Subject(s)
/methods , /isolation & purification , Specimen Handling/methods , Humans , Reagent Kits, Diagnostic/economics , Reagent Kits, Diagnostic/supply & distribution , Reproducibility of Results , Sensitivity and Specificity
15.
J Virol Methods ; 289: 114062, 2021 03.
Article in English | MEDLINE | ID: covidwho-1019346

ABSTRACT

BACKGROUND: Diagnostic real time reverse transcription PCR (rRT-PCR) is usually done using nucleic acid (NA) purified from the sample. In the SARS-CoV-2 pandemic reagents and utensils for NA purification has been in short supply. This has generated interest in methods that eliminate the need for NA purification. OBJECTIVES: To investigate if addition of detergent to rRT-PCR master mix (MM) enabled in-well direct lysis and detection of SARS-CoV-2 in clinical eSwab specimens. STUDY DESIGN: IGEPAL-CA-630 (IGEPAL) was added to SARS-CoV-2 MM to 0.3 % final concentration and crude sample was added directly to the PCR well containing MM. Cycle of positivity (Cp) and categorical agreement was compared in samples tested in standard rRT-PCR after NA purification and in in-well lysis, direct rRT-PCR. RESULTS: In-well lysis direct rRT-PCR detected SARS-CoV-2 in 27/30 previously SARS-CoV-2+ samples with an average bias of 3.26 cycles (95 %CI: 0.08-6.43 cycles). All 30 previously test negative samples remained negative when tested in in-well lysis, direct PCR. CONCLUSIONS: Supplementation of detergent to MM was shown to be useful for the detection of SARS CoV-2 in eSwab specimens (COPAN) by direct rRT-PCR without prior NA purification.


Subject(s)
/methods , RNA, Viral/isolation & purification , Specimen Handling/methods , Detergents/chemistry , Humans
16.
Drug Des Devel Ther ; 14: 5757-5771, 2020.
Article in English | MEDLINE | ID: covidwho-1016010

ABSTRACT

An infectious disease, COVID-19, caused by a new type of coronavirus, has been discovered recently. This disease can cause respiratory distress, fever, and fatigue. It still has no drug and vaccine for treatment and prevention. Therefore, WHO recommends that people should stay at home to reduce disease transmission. Due to the quarantine, FDA stated that this could hamper drug development clinical trial protocols. Hence, an alternative sampling method that can be applied at home is needed. Currently, volumetric absorptive microsampling (VAMS) has become attention in its use in clinical and bioanalytical fields. This paper discusses the advantages and challenges that might be found in the use of VAMS as an alternative sampling tool in clinical trials and therapeutic drug monitoring (TDM) during the COVID-19 pandemic. VAMS allows easy sampling, can be done at home, storage and delivery at room temperature, and the volume taken is small and minimally invasive. VAMS is also able to absorb a fixed volume that can increase the accuracy and precision of analytical methods, and reduce the hematocrit effects (HCT). The use of VAMS is expected to be implemented immediately in clinical trials and TDM during this pandemic considering the benefits it has.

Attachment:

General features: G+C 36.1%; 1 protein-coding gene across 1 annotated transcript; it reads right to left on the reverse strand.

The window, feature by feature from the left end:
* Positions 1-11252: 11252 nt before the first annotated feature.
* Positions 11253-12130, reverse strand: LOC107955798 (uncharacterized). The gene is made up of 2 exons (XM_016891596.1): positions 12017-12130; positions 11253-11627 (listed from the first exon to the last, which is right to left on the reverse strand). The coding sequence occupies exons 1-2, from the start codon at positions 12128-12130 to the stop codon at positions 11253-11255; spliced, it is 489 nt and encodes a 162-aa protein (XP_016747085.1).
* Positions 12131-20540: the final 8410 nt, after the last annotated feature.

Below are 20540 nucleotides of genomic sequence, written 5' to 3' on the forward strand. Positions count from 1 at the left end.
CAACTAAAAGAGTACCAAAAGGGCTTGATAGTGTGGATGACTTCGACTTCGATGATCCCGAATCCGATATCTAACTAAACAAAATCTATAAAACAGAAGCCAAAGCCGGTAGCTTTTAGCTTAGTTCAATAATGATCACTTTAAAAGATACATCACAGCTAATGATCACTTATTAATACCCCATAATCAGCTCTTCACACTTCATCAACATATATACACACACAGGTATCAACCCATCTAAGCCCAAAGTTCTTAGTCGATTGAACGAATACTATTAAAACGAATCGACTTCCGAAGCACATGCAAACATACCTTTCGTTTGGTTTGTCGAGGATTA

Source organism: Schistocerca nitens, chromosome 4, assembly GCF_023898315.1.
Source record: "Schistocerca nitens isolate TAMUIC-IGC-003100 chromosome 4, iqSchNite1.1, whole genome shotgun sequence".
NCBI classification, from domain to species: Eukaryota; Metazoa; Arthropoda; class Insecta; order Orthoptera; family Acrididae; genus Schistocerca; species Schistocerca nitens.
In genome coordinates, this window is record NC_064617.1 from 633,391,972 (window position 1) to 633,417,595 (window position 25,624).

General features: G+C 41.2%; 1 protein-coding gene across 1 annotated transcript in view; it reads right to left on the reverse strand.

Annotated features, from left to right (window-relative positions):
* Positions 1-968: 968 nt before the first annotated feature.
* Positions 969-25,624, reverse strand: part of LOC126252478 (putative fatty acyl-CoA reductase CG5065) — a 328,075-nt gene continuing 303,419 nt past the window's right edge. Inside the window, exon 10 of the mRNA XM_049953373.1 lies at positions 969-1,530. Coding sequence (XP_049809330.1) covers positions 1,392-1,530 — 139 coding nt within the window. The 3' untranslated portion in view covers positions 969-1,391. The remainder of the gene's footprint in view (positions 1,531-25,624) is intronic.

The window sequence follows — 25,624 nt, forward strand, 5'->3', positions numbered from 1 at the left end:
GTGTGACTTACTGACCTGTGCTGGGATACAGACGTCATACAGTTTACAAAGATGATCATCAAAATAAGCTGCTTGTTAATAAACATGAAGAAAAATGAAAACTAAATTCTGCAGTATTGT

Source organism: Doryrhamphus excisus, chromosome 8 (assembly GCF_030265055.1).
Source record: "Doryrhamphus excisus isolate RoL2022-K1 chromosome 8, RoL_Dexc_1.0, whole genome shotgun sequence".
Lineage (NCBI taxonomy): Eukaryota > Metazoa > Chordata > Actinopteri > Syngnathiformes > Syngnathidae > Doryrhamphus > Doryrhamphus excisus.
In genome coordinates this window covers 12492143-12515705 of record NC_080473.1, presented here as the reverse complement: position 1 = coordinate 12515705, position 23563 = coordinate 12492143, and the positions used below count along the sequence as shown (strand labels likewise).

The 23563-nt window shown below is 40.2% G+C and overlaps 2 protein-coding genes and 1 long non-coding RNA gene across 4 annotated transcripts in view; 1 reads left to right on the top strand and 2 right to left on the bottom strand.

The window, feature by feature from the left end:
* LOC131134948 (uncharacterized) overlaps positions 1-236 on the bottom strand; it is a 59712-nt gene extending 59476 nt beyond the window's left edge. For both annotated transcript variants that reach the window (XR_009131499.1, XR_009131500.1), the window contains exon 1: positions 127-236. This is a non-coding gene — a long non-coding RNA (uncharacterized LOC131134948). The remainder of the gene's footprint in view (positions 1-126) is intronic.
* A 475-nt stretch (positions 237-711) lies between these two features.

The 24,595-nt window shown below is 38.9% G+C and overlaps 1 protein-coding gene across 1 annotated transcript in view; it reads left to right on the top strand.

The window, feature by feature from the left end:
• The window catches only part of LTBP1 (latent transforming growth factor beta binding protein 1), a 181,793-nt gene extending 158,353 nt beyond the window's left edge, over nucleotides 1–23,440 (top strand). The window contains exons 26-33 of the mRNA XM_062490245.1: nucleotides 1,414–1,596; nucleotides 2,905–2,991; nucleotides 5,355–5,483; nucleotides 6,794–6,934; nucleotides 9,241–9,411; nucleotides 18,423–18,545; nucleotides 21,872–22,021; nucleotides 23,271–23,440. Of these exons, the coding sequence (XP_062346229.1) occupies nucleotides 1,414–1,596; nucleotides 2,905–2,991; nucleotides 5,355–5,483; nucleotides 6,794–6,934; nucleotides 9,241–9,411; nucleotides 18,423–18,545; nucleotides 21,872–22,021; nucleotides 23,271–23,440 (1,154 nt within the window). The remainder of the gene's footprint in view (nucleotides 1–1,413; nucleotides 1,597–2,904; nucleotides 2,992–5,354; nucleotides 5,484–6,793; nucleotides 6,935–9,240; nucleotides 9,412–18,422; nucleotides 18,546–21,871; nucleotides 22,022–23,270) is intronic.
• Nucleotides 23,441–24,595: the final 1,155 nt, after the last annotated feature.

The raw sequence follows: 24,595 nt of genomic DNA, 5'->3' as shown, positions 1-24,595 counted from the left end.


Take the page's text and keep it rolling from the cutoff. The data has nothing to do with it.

Subject(s)
/epidemiology , Clinical Trials as Topic/methods , Drug Monitoring/methods , Specimen Handling/methods , Drug Development , Drug Discovery , Humans
17.
J Clin Virol ; 135: 104720, 2021 02.
Article in English | MEDLINE | ID: covidwho-1002741

ABSTRACT

BACKGROUND: Apart from major health concerns associated to the SARS-coronavirus-2 (SARS-CoV-2) pandemic, also the diagnostic workflow encountered serious problems. Limited availability of kit components, buffers and even plastics has resulted in suboptimal testing procedures worldwide. Alternative workflows have been implemented to overcome these difficulties. Recently a liquid based sample prep has been launched as solution to overcome limitations in relation to nucleic acid extraction. OBJECTIVE: Multicenter evaluation of the QIAprep& Viral RNA UM kit (QIA P&A) for rapid sample preparation and real-time PCR detection of SARS-CoV-2 in comparison to standardized laboratory testing methods. STUDY DESIGN: Selected samples of the routine diagnostic workflow at Clinical Microbiology Laboratories of four Dutch hospitals have been subjected to the rapid QIA P&A protocol and the results have been compared to routine diagnostic data. RESULTS: Combining results of manual and automated procedures, a total of 377 clinical samples of which 202 had been tested positive with a wide range of CT values, showed almost complete concordance in the QIA P&A assay for samples up to CT values of 33 with one exception of CT 31. Prospectively 60 samples were tested and also showed 100 % concordance with 5 positives. The method has been automated by two centres. CONCLUSIONS: Despite an input of only 8 µL of clinical sample, the QIA P&A kit showed good performance for sample preparation and amplification of SARS-CoV-2 and can contribute as a rapid molecular testing strategy in managing the CoV-2 pandemic.